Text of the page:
14. #5564
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    I am back, baby! I disassembled the machine and removed the solenoid valve again. It looked clean but what about inside. So I popped it in my workshop vise with the flange facing up, then took 3 test leads and connected to the solenoid (it is a 120v AC unit) to wires I probed into a nearby electrical outlet (please don't try this at home unless you know what you are doing). I was then able to cycle the solenoid valve at will by working one of the hot wires. Then I poured some vinegar on the flange and cycled the solenoid. The vinegar ran through it to get to the insides and out the outlet tube. Then I blew it out with compressed air. Reinstalled the solenoid and voila, major flow... 8 ounces of water in 40 seconds with no coffee... it had been only 2 ounces in 60 seconds before. I had to totally revamp my grind, dosing and tamping to accommodate the flow. getting perfect shots again.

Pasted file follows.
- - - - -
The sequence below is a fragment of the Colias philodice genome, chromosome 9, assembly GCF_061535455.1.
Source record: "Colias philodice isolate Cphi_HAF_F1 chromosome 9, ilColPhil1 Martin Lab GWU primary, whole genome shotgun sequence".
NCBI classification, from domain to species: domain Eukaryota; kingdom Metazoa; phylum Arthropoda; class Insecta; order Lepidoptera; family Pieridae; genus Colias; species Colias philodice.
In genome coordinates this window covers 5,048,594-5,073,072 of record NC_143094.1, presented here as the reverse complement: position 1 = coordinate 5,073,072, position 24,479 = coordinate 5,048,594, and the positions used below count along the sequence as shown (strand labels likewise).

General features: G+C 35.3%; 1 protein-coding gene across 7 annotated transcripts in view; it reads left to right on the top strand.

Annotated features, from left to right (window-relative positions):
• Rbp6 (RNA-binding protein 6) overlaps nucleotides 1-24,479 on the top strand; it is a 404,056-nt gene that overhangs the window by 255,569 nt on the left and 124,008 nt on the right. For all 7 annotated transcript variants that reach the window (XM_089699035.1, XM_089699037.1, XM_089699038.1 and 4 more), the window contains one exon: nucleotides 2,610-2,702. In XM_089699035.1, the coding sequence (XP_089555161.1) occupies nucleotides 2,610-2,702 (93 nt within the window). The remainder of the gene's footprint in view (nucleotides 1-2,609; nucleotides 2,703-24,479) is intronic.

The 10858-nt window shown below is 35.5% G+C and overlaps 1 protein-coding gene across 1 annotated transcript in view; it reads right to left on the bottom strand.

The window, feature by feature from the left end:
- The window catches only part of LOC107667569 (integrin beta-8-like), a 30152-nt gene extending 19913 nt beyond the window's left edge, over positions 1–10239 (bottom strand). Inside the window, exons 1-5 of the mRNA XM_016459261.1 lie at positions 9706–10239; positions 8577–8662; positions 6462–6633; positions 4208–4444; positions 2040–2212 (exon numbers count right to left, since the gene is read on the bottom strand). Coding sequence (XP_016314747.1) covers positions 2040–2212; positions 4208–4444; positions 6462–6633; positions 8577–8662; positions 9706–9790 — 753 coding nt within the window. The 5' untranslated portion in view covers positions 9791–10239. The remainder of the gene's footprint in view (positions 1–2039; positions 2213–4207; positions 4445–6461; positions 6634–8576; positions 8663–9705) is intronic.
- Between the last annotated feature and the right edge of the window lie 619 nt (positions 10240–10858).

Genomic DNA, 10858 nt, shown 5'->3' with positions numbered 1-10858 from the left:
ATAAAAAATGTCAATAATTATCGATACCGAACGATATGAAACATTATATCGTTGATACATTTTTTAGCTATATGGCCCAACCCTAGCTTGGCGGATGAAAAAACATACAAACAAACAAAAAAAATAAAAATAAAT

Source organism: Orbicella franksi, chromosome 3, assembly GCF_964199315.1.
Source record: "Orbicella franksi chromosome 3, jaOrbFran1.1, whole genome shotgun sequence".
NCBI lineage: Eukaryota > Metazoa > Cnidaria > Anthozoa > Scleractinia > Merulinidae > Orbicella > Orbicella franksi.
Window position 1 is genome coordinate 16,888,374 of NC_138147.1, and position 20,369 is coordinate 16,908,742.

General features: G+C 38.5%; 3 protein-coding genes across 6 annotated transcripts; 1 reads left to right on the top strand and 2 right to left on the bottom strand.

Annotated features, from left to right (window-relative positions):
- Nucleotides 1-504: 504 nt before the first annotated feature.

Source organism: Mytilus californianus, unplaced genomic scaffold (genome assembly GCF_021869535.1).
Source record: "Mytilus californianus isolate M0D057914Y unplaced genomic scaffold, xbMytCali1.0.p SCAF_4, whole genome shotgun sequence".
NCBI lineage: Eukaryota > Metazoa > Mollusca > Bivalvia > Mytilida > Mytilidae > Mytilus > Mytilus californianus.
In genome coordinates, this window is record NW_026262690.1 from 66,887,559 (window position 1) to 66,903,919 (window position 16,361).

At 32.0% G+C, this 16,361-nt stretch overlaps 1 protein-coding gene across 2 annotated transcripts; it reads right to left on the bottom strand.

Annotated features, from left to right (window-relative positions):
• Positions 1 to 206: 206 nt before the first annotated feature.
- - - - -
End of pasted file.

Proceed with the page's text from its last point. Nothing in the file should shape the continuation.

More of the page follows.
So I guess I'll keep the old 900 for awhile longer.
    inorog and level3ninja like this.

  15. #5565
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    Quote Originally Posted by raylo32 View Post
    I am back, baby! I disassembled the machine and removed the solenoid valve again. It looked clean but what about inside. So I popped it in my workshop vise with the flange facing up, then took 3 test leads and connected to the solenoid (it is a 120v AC unit) to wires I probed into a nearby electrical outlet (please don't try this at home unless you know what you are doing). I was then able to cycle the solenoid valve at will by working one of the hot wires. Then I poured some vinegar on the flange and cycled the solenoid. The vinegar ran through it to get to the insides and out the outlet tube. Then I blew it out with compressed air. Reinstalled the solenoid and voila, major flow... 8 ounces of water in 40 seconds with no coffee... it had been only 2 ounces in 60 seconds before. I had to totally revamp my grind, dosing and tamping to accommodate the flow. getting perfect shots again.
    So I guess I'll keep the old 900 for awhile longer.
    Would it not have been easier to just put a litre of vinegar/lemon juice/citric acid into the water tank and run it all through the machine?

  16. #5566
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    Quote Originally Posted by raylo32 View Post